Thoughts on the Rational Actor

Who is she, the rational actor? A human being, a living creature, flesh and blood – or a mindless computer, wired and assembled so as to execute an endlessly looping programme? Is the rational actor rational, or is what we think of as rational whatever the rational actor does? Did we conceive of her as the reasonable being par excellence or is our understanding of reason and rationality (whatever their difference may be) now increasingly a product or by-product of the rational actor’s computing capacities and capabilities – in other words, can the egg lay a chicken? All of these are pressing questions, yet questions too to which conclusive answers one may not find without raising yet others again.

Since the introduction of so-called ’smart‘ technology, it has been the subject of sometimes more, sometimes less fierce debate what that label exactly could, should, or would entail. The question „What does it mean to be smart?“ may well have become one of the winged words of our decade, forgotten we may however have that one of the most eager participants of the surrounding debate is the smart product itself. She can answer, fairly easily, with „It means to be like me,“ and quickly we are absolved from further enquiry. The dictum rests with us: To be smart is to be smart is to be smart; or: fake it until you make it.

This brief illustration deserves much more far-reaching attention, yet here it serves as one symptom among several of an increased difficulty one encounters at distinguishing maker from product, smart technology from smartness, artifice from artist. This difficulty points at an unresolved debate about reason and the ways in which it relates to other supposed aspects of human nature – a debate that is as convoluted as it is inevitable if one were to try to unravel some of the mysteries of the everyday.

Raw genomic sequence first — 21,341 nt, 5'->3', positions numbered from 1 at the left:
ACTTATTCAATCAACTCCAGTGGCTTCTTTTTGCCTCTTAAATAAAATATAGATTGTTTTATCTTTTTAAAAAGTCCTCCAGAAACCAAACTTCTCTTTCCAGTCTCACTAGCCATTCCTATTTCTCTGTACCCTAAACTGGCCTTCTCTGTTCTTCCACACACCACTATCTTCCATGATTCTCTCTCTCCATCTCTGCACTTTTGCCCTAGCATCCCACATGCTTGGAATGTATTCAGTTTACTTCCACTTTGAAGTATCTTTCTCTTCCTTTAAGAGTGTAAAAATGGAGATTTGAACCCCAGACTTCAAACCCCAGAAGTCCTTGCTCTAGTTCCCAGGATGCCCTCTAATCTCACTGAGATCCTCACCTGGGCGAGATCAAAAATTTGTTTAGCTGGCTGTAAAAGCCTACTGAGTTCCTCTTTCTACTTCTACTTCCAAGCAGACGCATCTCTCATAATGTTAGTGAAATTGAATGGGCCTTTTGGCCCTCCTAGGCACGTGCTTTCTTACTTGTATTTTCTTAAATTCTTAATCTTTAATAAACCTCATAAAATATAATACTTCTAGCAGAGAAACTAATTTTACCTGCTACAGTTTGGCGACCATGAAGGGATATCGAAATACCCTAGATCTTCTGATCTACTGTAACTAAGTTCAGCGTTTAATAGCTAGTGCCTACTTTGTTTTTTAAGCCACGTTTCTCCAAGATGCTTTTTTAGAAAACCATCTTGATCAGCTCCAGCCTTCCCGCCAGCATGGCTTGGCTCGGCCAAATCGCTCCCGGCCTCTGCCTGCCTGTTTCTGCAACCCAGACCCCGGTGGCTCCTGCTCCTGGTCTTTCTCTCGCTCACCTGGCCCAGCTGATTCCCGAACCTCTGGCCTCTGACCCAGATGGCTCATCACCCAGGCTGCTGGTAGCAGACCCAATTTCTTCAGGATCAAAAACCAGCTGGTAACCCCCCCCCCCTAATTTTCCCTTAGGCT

The problem of distinction is simultaneously one of reconciliation – as little as we are able to draw a line we find it incredibly cumbersome to bring one and another together. On the one hand, we thus conflate artificial and ‚real‘ intelligence – on this basis we quickly confuse what was thought of as separate entities. The rational actor, once an ideal type or a formal model, suddenly becomes a normative end; and likewise a smart device, once invented as a support, is used as a surrogate instead. Who is smarter, now, the device or the user? She who provides me with information, or me who I count on her provisions?

On the other hand, such conflations marginalise aspects of ourselves (and our selves) that would otherwise very well deserve ontological autonomy: If all is rational, where are the emotions? If all is smart, where is error? If all is able, where is the disabled? The holist pretensions of the above reductionist gestures stop short of any actual embrace. This is the problem of reconciliation; for if rational actorhood is presumed, if it is an a priori maxim that we hold but do not confront as the ever-questionable belief it is, we are unable to account for contrary experience in terms other than irregularity, deviance, aberration, and so on.

So once again, who is she, the rational actor? Perhaps both cerebrum and circuit, both heartbeat and hardware. Perhaps neither. Most importantly, she is a construct that we may hold dearly, but may just as well not. For when has an increase in rational sophistication, in ‚objective value‘ as some may call it, yielded a decrease in what it labels as its opposite, irrationality? When has it been clear that these were actually opposites? When were we able to provide evidence for the legitimacy of the call for evidence?